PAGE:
The discussion on bias covered challenges in addressing bias in data and research design as well as in relations to career developments. The participants agreed that this was important and interrelated with several of the workshop topics discussed and expressed concerns in relation to how to raise awareness about existing HBP guidelines.
The discussion on ways of understanding consciousness touched on the issues that arise with new and/or better understandings of human consciousness. The participants discussed understandings of human consciousness, including issues in relation to coma patients, as well as the more broad societal consequences of animals and computers increasingly being engineered to mimic human consciousness, which could potentially change public attitudes to lab animals, industrial-scale animal farming, cognisant computer systems and lab-grown brain cells.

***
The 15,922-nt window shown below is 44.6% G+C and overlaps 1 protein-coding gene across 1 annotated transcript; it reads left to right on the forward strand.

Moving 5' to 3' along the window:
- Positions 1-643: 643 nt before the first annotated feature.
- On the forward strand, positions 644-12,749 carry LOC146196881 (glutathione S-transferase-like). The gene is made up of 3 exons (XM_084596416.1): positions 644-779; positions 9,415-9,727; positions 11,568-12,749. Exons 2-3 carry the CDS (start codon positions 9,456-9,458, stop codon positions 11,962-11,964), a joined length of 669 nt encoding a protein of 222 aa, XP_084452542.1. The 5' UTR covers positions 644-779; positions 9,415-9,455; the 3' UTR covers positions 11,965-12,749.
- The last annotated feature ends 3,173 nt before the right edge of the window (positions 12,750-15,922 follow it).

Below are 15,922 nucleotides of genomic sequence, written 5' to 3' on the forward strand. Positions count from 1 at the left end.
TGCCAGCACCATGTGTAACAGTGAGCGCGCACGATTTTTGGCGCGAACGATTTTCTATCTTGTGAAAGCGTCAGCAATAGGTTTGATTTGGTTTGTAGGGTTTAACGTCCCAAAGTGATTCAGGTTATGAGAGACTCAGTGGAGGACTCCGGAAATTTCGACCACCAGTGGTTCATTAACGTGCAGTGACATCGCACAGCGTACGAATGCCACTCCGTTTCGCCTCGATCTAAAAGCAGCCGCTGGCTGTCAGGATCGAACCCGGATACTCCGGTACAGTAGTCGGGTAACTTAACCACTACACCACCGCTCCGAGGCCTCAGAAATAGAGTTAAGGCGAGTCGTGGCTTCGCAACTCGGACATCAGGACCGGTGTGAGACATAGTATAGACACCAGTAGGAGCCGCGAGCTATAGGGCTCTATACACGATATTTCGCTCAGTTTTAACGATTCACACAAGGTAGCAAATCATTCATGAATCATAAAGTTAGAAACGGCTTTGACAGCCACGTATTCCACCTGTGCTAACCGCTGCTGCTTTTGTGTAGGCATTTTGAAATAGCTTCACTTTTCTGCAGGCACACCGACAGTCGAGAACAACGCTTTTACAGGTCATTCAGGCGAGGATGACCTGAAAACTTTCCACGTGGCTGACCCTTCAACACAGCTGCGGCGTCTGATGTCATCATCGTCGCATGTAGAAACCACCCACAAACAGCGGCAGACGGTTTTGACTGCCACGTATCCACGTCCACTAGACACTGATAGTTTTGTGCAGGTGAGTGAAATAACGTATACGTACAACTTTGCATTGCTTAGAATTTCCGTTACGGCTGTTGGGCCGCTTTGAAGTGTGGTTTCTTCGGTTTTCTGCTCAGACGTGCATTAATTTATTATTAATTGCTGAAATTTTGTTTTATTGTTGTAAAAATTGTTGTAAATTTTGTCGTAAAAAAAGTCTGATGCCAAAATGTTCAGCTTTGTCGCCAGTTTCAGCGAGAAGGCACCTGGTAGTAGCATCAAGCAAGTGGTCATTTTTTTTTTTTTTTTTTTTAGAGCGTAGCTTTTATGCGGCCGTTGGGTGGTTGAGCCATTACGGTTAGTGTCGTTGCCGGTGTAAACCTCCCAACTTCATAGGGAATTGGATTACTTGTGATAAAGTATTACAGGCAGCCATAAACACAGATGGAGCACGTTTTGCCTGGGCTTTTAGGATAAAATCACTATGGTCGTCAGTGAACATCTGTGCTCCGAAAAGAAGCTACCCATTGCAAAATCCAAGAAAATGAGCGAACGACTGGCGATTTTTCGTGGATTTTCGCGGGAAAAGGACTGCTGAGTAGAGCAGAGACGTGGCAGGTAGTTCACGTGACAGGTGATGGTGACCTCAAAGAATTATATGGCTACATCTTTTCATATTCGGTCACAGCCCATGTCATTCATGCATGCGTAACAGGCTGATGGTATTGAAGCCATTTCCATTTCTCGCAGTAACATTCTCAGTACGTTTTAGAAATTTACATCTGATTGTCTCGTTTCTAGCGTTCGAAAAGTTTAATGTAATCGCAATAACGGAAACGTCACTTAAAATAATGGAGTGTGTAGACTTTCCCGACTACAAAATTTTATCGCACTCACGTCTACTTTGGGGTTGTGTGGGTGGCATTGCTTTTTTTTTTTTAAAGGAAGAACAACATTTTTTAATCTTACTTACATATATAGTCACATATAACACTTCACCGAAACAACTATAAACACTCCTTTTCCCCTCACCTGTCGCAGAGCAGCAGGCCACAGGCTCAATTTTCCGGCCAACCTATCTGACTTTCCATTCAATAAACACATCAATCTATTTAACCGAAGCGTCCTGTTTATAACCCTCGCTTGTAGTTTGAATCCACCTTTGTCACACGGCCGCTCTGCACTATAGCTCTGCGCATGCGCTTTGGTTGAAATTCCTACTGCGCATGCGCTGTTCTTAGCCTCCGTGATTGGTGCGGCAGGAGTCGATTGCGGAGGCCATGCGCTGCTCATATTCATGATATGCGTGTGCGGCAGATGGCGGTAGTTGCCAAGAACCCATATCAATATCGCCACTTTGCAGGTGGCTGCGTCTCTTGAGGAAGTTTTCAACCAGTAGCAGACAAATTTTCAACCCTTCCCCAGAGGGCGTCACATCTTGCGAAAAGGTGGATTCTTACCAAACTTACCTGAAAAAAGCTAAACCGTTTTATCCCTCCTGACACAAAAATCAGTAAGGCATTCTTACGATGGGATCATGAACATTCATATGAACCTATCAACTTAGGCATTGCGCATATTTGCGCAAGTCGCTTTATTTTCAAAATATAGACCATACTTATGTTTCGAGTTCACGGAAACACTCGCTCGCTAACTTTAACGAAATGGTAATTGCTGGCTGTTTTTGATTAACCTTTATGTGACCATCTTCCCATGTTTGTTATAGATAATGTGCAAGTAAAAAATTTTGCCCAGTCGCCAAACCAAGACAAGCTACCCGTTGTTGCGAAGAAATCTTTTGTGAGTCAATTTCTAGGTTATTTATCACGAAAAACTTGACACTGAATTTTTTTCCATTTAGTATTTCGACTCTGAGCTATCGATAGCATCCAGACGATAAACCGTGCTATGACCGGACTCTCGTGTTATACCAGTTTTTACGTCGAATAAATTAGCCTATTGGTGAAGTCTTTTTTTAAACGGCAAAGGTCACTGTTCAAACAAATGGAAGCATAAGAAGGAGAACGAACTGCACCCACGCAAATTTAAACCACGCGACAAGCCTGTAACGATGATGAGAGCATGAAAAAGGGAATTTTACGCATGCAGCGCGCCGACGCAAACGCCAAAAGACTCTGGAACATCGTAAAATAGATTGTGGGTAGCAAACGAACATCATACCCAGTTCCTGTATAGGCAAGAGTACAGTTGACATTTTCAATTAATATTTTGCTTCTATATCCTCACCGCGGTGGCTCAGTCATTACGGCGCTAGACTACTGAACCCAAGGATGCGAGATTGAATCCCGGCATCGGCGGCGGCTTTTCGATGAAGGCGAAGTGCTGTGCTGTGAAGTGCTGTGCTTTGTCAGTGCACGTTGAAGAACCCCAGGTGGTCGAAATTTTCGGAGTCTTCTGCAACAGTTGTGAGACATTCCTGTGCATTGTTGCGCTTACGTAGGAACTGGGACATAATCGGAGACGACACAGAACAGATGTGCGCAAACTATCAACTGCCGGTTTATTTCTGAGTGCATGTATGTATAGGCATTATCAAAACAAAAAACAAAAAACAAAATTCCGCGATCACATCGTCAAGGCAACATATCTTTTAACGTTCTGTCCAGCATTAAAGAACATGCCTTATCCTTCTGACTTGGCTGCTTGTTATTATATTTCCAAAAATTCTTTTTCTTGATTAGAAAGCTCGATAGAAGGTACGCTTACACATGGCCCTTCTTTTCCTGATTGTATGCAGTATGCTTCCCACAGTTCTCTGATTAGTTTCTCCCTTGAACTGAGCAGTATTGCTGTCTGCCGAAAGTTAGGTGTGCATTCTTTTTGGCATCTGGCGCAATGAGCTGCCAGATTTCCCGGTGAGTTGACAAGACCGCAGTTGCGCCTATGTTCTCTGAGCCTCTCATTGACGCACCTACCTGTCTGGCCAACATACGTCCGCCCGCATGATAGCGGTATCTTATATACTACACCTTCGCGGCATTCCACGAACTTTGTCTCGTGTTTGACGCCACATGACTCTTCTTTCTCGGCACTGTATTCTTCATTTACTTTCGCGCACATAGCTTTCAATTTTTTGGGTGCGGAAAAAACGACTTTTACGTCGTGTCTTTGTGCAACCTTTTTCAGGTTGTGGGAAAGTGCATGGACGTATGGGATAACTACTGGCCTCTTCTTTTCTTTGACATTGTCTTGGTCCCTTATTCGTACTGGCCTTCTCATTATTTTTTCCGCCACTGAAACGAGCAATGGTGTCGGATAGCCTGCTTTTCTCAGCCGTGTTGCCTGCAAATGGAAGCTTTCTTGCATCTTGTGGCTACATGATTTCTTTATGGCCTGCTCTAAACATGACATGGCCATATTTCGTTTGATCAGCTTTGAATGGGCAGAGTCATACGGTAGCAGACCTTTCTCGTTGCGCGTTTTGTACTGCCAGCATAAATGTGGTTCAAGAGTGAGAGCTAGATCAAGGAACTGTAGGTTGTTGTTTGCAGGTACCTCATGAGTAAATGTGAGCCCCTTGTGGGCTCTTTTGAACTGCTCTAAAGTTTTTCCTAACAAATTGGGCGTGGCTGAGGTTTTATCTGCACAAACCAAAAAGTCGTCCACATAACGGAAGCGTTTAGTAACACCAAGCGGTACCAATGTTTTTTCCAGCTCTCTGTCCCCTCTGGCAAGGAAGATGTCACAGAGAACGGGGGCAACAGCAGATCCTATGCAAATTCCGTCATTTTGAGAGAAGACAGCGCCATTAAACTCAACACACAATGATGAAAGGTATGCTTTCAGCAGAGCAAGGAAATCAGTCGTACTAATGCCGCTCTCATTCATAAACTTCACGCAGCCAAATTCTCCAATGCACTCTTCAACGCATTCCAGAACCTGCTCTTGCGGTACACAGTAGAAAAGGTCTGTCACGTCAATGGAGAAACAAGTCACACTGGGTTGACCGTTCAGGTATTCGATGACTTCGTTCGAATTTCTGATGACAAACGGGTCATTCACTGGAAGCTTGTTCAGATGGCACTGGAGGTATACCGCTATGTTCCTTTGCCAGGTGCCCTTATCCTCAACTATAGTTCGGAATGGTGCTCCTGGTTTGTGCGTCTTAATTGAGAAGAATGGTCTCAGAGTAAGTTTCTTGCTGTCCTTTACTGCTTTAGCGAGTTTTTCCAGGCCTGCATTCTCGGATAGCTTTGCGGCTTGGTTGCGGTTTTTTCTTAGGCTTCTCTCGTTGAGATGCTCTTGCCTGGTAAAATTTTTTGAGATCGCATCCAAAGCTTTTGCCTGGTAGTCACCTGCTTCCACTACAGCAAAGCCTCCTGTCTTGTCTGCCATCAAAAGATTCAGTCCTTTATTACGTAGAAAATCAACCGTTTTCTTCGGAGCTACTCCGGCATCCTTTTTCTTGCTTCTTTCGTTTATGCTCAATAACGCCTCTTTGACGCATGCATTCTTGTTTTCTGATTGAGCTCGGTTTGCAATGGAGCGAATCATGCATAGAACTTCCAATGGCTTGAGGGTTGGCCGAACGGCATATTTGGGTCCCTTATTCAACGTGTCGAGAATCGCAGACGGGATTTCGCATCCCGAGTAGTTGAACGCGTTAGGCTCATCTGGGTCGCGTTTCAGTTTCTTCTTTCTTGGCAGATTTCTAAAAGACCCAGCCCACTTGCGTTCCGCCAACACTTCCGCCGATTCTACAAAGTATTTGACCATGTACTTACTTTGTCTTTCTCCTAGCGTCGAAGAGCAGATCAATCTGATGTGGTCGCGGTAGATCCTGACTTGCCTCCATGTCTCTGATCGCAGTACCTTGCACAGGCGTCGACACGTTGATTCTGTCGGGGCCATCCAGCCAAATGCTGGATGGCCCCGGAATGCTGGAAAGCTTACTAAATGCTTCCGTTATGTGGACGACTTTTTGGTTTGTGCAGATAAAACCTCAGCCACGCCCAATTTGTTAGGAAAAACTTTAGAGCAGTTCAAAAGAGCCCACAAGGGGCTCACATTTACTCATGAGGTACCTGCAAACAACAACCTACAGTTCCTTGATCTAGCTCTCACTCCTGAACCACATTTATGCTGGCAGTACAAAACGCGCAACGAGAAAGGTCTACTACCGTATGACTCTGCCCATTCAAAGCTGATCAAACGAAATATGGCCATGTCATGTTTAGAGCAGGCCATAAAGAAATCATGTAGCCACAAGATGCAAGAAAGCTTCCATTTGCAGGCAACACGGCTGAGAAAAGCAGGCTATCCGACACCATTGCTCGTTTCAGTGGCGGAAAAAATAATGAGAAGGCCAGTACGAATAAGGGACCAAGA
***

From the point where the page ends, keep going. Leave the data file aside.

Finally, the discussion on different understandings of disease focused on future implications of better prediction and new understandings of bran-related illnesses. It was among other things discussed how new treatments might entail new side-effects, that may not necessarily be considered to outweigh the burdens of the disease.
Clearly, all five topics are highly relevant to the HBP and EBRAINS, the future research infrastructure that the HBP is building. But the question remains: which one should we focus on?